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A dilemma

HDN | 4/7/2011 12:00:00 AM | ANDREW FINKEL

This piece was not published by Today's Zaman and led to its writer's release.

It was a bit over three years ago that I was recruited to write this column for this newspaper (Today’s Zaman). I remember the conversation well. The editor-in-chief anticipated that I might be hesitant to associate myself with a press group whose prejudices and principles might not always coincide with my own. He explained what I knew already, that the Zaman Group supported and was supported by the Fetullah Gülen Community and that I would have to take that on board. However, he explained the paper's mission was to fight for the democratization of Turkish society – that Turkey was no longer a country which should be ruled by military fiat. He also impressed upon me that he was committed to liberal values and to free discussion. And then, of course, he flattered me by saying that mine was a voice which the target audience of Today’s Zaman would want to hear. What helped me to make up my mind was the presence of columnists whose reputations I respected and whose standard of integrity had got them into trouble in other “corners” of the Turkish media.

In my very first column I explained that I saw the paper not as simply trying to explain Turkey to an English-speaking audience. Having to communicate to a wider audience or an audience to which you were not used to addressing, forcing yourself to engage in dialogue, was also a necessary way of re-assessing your own beliefs. If I can be forgiven the hubris of quoting from myself, what I wrote in that first edition was: “Turkey is a nation which has declared itself engaged in a process of reform. It is redefining many of its values. It is re-examining [the] cherished notion of sovereignty as it negotiates with Brussels. It is rethinking international priorities as it eyes troubles in the Middle East. It is looking harder at the received wisdom about its history and traditions. At the ballot box, in the work place or in meetings with teachers after school, it is redefining the individual’s relationship to the community and the state. This is not a time for ‘us’ and ‘them’, for one set of truths for home and one set for abroad.”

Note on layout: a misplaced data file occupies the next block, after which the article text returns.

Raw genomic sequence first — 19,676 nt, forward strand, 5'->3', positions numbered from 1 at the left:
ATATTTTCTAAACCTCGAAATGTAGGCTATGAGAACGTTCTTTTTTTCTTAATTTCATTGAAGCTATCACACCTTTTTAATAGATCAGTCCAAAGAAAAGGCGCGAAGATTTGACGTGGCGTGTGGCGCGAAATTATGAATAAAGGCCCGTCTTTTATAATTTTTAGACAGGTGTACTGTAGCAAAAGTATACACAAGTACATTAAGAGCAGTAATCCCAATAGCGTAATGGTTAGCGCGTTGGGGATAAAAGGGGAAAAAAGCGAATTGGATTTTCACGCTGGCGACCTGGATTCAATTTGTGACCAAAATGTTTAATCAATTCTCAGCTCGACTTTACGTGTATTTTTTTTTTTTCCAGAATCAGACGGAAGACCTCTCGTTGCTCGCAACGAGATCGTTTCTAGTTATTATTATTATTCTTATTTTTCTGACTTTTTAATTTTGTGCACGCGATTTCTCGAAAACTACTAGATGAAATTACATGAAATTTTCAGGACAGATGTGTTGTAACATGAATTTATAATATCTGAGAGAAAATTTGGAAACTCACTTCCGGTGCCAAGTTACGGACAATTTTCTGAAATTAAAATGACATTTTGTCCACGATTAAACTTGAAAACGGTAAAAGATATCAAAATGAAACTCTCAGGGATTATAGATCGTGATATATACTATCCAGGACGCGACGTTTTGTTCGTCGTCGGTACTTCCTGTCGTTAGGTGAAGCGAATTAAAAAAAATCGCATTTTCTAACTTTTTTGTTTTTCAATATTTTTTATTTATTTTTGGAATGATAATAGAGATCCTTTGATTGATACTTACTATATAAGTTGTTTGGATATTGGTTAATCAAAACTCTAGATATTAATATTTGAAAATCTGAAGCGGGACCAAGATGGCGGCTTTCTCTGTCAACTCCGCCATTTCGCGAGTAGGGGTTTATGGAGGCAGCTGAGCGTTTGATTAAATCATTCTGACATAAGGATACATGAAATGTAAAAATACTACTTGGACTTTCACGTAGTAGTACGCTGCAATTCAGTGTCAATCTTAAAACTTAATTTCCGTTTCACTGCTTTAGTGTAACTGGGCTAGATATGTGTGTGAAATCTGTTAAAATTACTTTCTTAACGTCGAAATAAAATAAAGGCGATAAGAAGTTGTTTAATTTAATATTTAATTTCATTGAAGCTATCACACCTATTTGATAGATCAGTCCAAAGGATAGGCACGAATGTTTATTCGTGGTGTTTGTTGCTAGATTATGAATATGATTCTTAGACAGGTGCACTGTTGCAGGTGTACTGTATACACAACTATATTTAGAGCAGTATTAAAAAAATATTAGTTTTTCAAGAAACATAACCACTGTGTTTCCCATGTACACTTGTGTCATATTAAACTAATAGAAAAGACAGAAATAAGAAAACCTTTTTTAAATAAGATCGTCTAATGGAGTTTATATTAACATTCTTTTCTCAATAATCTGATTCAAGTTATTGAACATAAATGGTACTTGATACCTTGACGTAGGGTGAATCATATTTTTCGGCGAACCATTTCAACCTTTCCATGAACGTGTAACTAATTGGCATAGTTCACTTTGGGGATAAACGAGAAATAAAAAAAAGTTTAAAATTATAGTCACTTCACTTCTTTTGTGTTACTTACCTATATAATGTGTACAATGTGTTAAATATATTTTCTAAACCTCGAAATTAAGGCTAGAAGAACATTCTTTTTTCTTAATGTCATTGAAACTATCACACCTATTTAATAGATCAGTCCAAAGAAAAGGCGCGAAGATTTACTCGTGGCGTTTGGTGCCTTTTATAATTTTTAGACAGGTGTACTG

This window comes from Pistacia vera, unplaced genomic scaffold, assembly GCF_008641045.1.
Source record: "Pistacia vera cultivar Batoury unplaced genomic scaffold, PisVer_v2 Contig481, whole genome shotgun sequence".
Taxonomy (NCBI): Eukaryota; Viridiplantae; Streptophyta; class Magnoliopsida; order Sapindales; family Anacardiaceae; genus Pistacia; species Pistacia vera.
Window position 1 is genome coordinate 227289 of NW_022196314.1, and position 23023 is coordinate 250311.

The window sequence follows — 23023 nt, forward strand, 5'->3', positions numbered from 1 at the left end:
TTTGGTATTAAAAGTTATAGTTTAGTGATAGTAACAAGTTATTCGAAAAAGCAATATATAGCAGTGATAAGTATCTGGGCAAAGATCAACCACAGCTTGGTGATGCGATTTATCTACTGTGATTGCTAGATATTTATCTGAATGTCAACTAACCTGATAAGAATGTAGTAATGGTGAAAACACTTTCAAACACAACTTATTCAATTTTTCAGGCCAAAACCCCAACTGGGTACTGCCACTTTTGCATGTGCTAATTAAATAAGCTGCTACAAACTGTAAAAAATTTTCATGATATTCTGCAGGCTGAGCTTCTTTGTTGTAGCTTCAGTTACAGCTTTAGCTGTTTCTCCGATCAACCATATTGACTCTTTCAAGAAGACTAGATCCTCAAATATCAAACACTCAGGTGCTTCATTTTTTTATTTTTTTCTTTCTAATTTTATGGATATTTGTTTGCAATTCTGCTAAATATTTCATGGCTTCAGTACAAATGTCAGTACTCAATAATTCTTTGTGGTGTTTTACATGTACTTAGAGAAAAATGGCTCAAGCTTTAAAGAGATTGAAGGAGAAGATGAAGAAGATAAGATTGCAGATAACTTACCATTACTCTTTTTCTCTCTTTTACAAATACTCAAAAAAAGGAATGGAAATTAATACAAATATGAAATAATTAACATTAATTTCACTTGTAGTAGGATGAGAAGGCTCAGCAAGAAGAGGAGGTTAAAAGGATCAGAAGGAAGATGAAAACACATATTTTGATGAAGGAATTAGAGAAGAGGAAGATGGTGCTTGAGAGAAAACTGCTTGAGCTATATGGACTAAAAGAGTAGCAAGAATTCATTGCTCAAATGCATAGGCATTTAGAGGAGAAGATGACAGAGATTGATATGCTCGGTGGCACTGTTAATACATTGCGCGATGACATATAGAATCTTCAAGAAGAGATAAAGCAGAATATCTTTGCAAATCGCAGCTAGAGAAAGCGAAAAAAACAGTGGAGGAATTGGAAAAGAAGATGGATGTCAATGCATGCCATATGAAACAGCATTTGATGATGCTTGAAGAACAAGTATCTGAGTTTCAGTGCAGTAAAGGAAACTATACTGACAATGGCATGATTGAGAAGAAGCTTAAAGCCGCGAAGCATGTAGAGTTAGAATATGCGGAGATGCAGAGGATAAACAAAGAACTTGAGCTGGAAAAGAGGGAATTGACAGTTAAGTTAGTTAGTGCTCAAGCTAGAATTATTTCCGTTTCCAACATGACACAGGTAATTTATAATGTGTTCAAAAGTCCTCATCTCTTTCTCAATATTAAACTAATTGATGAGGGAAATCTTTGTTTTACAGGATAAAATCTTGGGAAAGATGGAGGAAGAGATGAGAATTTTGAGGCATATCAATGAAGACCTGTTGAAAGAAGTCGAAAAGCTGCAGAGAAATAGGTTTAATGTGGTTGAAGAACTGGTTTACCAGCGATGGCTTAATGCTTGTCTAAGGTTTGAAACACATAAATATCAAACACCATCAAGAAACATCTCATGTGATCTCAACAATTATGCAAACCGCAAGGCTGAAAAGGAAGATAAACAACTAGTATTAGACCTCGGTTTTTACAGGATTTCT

I make no apology for confessing that I feel this paper does not always succeed in those lofty objectives. It would be foolish to expect otherwise. Who is not guilty of sometimes engaging in denial or disengaging from dialogue to protect our core beliefs? And being surrounded by so many wrongs can make you feel right.

I have already expressed my concern that the fight against anti-democratic forces in Turkey has resorted to self-defeating anti-democratic methods. This in turn has led to a polarization in Turkey. If your side loses power then the natural fear is that they will use your methods against you. In case this sounds like I am speaking in riddles, I am referring to the aggressive prosecution of people who write books. These may be bad books, they may be books which are written with ulterior motives, they may be books which contain assertions which are not true. But at the end of the day, they are books – and there are libel courts – not criminal courts – designed to protect individuals from malicious falsehood. In short, writing a book offensive to the Gülen community is not a crime.

It may be in bad taste, it might be off beam. It might every bit as nonsensical as the conspiracy theories that fill the shelves of Turkish book stores. But it might not. And until we actually read it we cannot know. More to the point, we can only question the motives of those who don’t want us to read it. It blackens the names of the censors, increases the credibility of a book which no one has even read. It’s also extremely foolish because in an age of Internet, you can’t actually stop people from whispering your backs. The point about the ostrich with its head in the sand is that it only fools itself.

However, I write this in the interests of defending the good name of this newspaper, with whom I have been associated since the first copy appeared on the stands. Having started the dialogue, it cannot stop.

* Andrew Finkel was a columnist for daily Today’s Zaman but was released by the newspaper because of this article, which was not published by the editorial board. The writer himself provided the Daily News with the piece, which also appeared in daily Milliyet.

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